I feel honored to have one of my pieces as part of the Natural Collection exhibition at the Manly Art Gallery & Museum.
My Barking Owl print titled “That was I, you heard last night” is on display with 28 other printmakers from Warringah Printmakers Studio. The prints in the exhibition each show the artist’s view of the endangered and vulnerable wildlife and habitats of the Northern Beaches area of Sydney, NSW.
Exhibiting from 19th October 2018 till 17 March 2019. Click here for exhibition details.
Common Name: Barking Owl
Latin Name: Ninox Connivens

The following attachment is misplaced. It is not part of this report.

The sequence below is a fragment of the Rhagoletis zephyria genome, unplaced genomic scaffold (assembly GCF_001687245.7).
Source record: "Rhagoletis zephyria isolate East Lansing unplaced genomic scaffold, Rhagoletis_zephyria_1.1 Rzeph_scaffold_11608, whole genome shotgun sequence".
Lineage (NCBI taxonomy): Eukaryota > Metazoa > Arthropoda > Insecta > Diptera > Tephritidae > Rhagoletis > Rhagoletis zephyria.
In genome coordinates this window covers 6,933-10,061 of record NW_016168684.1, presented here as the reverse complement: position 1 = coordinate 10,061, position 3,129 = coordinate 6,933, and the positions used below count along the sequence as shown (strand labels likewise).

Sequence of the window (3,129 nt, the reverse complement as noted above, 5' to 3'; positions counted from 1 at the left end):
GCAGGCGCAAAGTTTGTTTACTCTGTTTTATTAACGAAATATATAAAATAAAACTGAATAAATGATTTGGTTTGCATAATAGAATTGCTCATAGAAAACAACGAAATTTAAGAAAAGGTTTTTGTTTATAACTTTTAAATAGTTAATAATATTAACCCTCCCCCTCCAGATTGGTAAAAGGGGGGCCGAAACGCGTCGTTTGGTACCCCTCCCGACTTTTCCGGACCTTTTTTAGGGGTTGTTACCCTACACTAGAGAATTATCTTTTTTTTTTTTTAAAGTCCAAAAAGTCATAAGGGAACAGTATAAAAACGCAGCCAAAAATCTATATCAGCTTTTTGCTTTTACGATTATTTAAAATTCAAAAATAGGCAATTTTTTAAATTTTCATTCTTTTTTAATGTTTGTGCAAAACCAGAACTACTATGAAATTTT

The Barking Owl is named after its distinctive call which sounds like the bark of a dog; a “woop-woop” call sounding more like a “woof-woof”. Growing to an average length of 40 cm and weighing 300-500 grams, the Barking Owl is referred to as a “Hawk-Owl” due to its facial features resembling that of a hawk rather than the distinctive heart-shaped face of the more commonly recognised “tyto-owls”, such as the barn-owl. This owl is also capable of making a much louder wailing sound, which was described by early settlers as the shrill screams of a woman being murdered; hence its other nick-name “Screaming Woman Bird”. It is native to Australia and parts of Papua New Guinea, choosing to occupy areas by lakes and rivers which provide the ideal breeding habitat such as large trees with hollows for nesting. The Barking Owl’s conservation status in NSW is “vulnerable”. Its population is distributed sparsely over NSW and its main threat in the Northern Beaches, as with other areas, are loss of habitat through clearing, fragmentation and degradation. Simply put; the species’ main threat is the presence of humans.